All of these consequences explain why malnourished people are likely to consult physicians of various specialties when seeking for treatment, because they are likely to experience various nutrient deficiencies that affect multiple systems of the body.

Inadequate nutrient intake, however, may not be a consequence of poor nutrition, but of inability to absorb the nutrients, due to a disease (e.g. Crohn’s disease). In such cases, nutrition should be necessarilymodified, both from that of healthy individuals and for the patient himself/herself at different times, depending on the intensity of his/her symptoms. Moreover, there are temporary gastrointestinal problems and chronic diseases that are responsible for individual nutrient deficiencies and require a special diet to achieve balance.

On the other hand, the oversupply of certain nutrients, both macronutrients and micronutrients, has also negative consequences on health. Excessive amounts of vitamins (micronutrients) can cause ophthalmological and gastrointestinal disorders, dermatological and neurological problems, genetic abnormalities, kidney and liver damage, muscle weakness, reproductive system disorders, dehydration, etc.

On the other hand, the oversupply of certain nutrients, both macronutrients and micronutrients, has also negative consequences on health. Excessive amounts of vitamins (micronutrients) can cause ophthalmological and gastrointestinal disorders, dermatological and neurological problems, genetic abnormalities, kidney and liver damage, muscle weakness, reproductive system disorders, dehydration, etc.

These non-transmissible diseases (cardiovascular diseases, cancer, obesity, etc.) are among the leading causes of death and disability worldwide. This is the reason why the World Health Organization recommends to balance the energy intake, to limit saturated and trans fats and prefer consuming unsaturated fats, increase the intake of fruits and vegetables, and limit the intake of sugar and salt, so as to reduce these diseases.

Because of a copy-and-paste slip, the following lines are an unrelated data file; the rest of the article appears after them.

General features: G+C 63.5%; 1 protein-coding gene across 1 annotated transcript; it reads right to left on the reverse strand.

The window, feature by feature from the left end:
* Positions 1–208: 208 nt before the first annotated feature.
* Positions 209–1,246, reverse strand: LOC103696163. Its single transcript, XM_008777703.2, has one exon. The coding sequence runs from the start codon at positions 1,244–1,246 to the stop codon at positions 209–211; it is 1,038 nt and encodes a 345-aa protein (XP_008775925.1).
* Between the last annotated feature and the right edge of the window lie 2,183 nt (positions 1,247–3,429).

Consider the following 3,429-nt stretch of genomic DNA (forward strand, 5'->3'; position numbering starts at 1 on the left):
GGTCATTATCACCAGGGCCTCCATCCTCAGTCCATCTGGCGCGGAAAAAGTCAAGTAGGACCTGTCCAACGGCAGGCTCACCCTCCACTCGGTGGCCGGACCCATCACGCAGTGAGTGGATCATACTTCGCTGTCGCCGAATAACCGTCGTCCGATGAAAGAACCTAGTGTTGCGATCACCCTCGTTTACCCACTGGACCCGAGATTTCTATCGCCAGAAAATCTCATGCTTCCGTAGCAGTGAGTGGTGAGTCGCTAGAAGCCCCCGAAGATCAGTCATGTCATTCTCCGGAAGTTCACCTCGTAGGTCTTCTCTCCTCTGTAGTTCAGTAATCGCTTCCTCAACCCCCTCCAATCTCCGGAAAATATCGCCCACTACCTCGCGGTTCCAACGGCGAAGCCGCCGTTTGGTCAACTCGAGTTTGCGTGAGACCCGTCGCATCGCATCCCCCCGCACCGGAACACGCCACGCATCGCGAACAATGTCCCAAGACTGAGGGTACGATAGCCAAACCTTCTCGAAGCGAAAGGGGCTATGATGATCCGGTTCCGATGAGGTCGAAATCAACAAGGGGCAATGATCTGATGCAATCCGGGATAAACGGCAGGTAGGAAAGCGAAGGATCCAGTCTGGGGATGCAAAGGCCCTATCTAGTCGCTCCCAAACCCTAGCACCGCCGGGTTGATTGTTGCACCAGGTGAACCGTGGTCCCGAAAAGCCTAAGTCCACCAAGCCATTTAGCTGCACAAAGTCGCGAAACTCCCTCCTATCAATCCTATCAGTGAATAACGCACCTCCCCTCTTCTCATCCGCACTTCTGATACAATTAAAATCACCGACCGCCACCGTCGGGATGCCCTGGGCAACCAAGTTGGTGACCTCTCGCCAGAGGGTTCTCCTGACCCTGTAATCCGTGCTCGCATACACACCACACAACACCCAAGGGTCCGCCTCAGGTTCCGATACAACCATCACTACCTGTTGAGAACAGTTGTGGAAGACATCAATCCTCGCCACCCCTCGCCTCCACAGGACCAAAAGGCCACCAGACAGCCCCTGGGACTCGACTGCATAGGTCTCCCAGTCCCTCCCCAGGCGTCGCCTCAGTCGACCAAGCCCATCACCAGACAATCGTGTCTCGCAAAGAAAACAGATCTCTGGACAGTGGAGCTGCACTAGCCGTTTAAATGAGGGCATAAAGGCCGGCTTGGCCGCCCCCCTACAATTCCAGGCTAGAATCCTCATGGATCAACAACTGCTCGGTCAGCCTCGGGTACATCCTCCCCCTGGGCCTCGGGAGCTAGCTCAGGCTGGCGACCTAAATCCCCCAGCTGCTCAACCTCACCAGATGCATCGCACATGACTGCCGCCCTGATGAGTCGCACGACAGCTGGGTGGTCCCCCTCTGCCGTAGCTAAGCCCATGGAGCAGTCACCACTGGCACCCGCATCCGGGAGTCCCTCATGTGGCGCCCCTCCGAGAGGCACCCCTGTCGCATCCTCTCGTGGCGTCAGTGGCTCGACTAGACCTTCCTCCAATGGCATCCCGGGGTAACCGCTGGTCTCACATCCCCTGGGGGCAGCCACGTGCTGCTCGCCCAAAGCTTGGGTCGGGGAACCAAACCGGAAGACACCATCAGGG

It is also worth noting that nutritional needs vary among different people, depending on the age, physical condition and health. For example, protein needs differ between healthy and active adults, who do not need to alter their body composition, and bedridden patients. Similarly, healthy children have greater needs for energy and nutrient intake, as they are constantly growing.

 

Furthermore, Clinical Dietetics focus on the interaction among nutrients and on finding solutions to achieve a harmonic balance in the body. This interaction, which in some cases concerns the enhancement of a nutrient’s absorption by another one (glucose/sodium, calcium/vitamin D), while in other cases it concerns its prevention (iron/calcium), can occur during the phases of their absorption, metabolism or elimination.

It is thus essential to consume all nutrients at the right amounts and proportions to avoid as well as to treat certain diseases.

The clinical nutritionists at Myflex, with additional studies and knowledge in the management of a wide range of nutritionrelated diseases, provide support to the patients but also to people who want to maintain their good health state, always guided by the most up-to-date and good practices that are based on the latest scientific data.